Blog #79 Black & White vs. Color, Revisited.
The subject of black and white or colour has been a lively topic since the start of commercially available film started around the late 1960’s early 1970’s. I’ve blogged about this before in Blog #13 titled B&W or Color? and presented a splash of history of both films and concluded with a verdict of using both rather than an emphasis on either or.
I find myself shooting colour & black and white although mostly colour for commercial work and usually [but not always] black and white for personal work. I think that the world in general, prefers color. Of course the world is in color so it should be presented that was in pictures, yes? Well, sometimes, yes.
The subject and environment [image itself] should dictate the presentation. A photographer might prefer to shoot in black and white to focus the viewer on the shapes, lines, textures, emotion, gesture, and overall subject of the image. Black and white pictures that work [even paintings or drawings] are very strong when they accomplish this. They are timeless.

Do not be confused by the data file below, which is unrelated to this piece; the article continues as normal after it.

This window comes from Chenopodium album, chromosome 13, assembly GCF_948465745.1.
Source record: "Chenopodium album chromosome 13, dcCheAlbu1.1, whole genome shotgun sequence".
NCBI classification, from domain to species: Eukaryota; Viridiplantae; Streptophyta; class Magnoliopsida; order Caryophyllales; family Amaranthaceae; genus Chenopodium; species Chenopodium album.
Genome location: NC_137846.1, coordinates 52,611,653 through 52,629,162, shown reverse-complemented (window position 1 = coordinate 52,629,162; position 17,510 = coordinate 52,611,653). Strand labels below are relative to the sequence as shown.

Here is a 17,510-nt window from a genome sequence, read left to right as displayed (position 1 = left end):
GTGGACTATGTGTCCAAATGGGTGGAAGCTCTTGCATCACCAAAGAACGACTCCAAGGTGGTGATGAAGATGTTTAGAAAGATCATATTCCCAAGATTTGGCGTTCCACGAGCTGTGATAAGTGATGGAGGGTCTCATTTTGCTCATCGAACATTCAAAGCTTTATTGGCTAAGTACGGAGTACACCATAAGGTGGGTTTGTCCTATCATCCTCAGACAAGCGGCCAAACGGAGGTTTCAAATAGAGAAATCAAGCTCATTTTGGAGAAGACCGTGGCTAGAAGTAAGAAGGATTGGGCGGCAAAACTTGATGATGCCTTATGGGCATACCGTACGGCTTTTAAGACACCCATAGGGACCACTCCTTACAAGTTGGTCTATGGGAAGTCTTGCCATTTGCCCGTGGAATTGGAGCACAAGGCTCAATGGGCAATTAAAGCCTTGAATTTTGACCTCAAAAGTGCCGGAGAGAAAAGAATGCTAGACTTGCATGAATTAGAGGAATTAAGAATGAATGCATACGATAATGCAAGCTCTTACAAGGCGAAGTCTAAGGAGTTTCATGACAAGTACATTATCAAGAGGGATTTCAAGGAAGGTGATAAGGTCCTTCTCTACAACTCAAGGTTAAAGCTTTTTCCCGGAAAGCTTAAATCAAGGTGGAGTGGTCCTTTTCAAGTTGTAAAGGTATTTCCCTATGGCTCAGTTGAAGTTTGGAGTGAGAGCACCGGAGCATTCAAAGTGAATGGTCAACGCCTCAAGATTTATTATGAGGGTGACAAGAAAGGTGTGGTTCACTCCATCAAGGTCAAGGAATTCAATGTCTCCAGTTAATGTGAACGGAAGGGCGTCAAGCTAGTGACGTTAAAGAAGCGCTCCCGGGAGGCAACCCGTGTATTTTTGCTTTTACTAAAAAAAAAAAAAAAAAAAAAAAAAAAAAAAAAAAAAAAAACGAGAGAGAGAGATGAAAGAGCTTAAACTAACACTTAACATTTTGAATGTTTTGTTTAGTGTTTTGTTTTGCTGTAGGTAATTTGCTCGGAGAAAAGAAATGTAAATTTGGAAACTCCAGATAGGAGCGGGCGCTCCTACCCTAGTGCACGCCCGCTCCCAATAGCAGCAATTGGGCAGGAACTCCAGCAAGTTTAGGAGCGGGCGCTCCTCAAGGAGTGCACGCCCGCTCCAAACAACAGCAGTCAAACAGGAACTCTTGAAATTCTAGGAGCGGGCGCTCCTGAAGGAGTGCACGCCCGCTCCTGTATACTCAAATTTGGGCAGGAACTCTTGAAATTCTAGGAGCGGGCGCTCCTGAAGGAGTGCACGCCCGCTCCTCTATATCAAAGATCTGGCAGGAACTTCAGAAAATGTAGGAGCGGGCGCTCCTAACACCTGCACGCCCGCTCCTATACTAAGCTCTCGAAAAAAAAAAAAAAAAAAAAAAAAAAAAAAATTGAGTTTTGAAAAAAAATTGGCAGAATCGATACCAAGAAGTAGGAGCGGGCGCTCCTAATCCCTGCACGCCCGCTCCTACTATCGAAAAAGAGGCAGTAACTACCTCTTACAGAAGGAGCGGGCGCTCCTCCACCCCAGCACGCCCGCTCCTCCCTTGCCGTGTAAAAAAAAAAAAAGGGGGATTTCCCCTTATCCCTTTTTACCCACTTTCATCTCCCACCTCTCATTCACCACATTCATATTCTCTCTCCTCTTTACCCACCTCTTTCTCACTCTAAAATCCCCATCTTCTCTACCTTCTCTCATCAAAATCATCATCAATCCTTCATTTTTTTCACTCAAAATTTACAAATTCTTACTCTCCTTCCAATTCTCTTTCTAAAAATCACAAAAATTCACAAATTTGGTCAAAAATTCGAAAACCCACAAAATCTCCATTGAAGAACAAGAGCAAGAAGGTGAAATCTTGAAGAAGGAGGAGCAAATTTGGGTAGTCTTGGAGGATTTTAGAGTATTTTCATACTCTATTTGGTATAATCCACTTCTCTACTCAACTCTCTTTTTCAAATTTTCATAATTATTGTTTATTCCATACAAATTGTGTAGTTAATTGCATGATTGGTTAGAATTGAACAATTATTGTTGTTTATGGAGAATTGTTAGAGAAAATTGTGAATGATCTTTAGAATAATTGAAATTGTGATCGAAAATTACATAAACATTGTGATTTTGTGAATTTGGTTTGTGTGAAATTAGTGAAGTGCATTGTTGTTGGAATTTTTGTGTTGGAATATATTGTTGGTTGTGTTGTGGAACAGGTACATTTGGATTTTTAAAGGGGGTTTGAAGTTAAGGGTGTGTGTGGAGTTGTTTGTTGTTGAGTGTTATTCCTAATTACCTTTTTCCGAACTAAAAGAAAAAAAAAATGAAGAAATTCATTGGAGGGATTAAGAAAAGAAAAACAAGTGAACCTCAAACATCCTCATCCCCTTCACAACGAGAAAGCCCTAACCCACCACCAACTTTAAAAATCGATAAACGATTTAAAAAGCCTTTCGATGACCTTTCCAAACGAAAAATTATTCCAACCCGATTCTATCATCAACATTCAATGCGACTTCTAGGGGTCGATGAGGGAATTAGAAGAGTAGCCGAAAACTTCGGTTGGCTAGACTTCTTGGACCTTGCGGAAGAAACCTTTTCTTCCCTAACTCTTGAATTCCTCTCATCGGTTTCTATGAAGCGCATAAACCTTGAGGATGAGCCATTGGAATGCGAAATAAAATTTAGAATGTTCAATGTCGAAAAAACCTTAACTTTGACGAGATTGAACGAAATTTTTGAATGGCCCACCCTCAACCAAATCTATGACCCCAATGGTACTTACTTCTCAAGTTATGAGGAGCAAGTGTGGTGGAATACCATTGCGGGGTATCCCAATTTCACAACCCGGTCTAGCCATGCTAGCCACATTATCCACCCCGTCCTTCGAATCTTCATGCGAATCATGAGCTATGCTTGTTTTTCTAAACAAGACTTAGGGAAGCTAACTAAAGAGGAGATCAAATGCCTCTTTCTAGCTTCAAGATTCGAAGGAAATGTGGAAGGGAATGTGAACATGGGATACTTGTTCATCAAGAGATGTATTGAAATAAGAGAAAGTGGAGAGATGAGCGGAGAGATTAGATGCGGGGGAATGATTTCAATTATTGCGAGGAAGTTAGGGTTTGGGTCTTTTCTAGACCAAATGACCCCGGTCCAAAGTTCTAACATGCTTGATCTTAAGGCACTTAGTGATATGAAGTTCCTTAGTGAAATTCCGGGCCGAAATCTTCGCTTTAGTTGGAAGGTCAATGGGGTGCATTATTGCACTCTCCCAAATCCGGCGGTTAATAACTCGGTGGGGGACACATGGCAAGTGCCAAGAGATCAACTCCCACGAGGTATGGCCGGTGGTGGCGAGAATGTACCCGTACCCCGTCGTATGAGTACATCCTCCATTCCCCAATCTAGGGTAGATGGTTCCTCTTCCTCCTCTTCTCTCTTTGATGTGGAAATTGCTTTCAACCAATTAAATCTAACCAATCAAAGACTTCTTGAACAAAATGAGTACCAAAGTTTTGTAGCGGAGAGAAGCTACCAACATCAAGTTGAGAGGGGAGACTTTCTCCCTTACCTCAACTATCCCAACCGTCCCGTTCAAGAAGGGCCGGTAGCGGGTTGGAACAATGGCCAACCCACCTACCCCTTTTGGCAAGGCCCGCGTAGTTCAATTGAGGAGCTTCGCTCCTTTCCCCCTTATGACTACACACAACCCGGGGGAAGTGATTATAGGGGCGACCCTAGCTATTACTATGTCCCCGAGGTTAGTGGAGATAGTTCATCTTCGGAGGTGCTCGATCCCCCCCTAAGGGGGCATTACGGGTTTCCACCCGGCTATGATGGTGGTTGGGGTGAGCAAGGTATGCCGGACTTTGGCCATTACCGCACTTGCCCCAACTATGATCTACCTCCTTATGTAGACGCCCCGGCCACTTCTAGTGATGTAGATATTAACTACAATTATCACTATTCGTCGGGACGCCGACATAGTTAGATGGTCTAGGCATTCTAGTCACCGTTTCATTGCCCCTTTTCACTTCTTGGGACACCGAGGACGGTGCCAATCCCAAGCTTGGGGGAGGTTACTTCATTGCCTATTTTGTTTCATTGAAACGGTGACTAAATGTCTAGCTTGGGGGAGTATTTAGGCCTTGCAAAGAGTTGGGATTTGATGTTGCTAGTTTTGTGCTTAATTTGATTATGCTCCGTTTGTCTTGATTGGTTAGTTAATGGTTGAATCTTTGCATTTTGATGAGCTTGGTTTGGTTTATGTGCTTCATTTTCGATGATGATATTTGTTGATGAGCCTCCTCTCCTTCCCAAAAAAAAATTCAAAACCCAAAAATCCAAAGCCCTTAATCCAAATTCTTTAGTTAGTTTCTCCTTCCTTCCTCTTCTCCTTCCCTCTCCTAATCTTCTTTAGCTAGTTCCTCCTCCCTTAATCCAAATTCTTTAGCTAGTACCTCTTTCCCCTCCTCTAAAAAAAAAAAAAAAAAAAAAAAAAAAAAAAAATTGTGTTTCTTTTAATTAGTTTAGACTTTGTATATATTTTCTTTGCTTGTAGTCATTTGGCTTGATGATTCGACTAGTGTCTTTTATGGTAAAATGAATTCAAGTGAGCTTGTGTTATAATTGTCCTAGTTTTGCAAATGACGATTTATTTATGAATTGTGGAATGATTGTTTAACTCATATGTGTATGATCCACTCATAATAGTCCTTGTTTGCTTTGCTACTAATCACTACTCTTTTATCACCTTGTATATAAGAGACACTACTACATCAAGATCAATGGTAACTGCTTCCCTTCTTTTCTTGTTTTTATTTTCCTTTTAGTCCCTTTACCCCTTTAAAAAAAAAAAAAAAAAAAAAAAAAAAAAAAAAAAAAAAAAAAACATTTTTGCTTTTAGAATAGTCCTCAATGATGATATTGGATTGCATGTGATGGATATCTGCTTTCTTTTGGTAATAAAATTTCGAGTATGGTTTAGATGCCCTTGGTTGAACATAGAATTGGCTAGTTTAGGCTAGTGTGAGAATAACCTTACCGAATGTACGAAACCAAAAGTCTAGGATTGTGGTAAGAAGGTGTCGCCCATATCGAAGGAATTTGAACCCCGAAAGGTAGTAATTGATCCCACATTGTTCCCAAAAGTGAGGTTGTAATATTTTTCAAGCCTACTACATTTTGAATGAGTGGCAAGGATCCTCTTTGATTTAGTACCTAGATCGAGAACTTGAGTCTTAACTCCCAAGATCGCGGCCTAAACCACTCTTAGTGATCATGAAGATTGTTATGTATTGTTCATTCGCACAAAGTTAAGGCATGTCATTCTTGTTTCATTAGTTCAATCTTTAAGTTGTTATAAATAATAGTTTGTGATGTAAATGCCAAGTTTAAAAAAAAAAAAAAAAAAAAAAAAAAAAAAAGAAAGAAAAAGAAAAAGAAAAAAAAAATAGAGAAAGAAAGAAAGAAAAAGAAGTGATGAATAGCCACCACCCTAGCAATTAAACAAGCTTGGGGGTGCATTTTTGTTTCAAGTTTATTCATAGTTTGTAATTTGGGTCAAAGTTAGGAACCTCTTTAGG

In the news recently, two artist’s work in particular are worthy of note, and both are outstanding examples of both types of pictures. Sadly, we lost one of our light-catching brethren, Pete Turner. Check out his absolutely outstanding colour work and give homage to this true master of color.
Thankfully still alive and well is a terrific street photographer named Dotan Saguy’s who presents his black and white work using a Leica M Monochrom.
Another interesting topic surrounding this issue is one of presentation. Can a portfolio, series, or otherwise collection of images be presented in both black and white or color? Does a collection have to be in all black and white or all color? Many purists would say yes but then again, rules are meant to be broken. One suggestion is to present all of the black and white pictures and then all of the color pictures. That is, if you insist on presenting both within a collection. I have no substantial reason for this suggestion other than it tends to work better.
Lastly, film or digital, black and white or color, wide angle or telephoto, there are so many decisions to distract us from making awesome images. At the end of the day, let the decisions come you rather than forcing them and the results should take care of themselves.
The light is always right.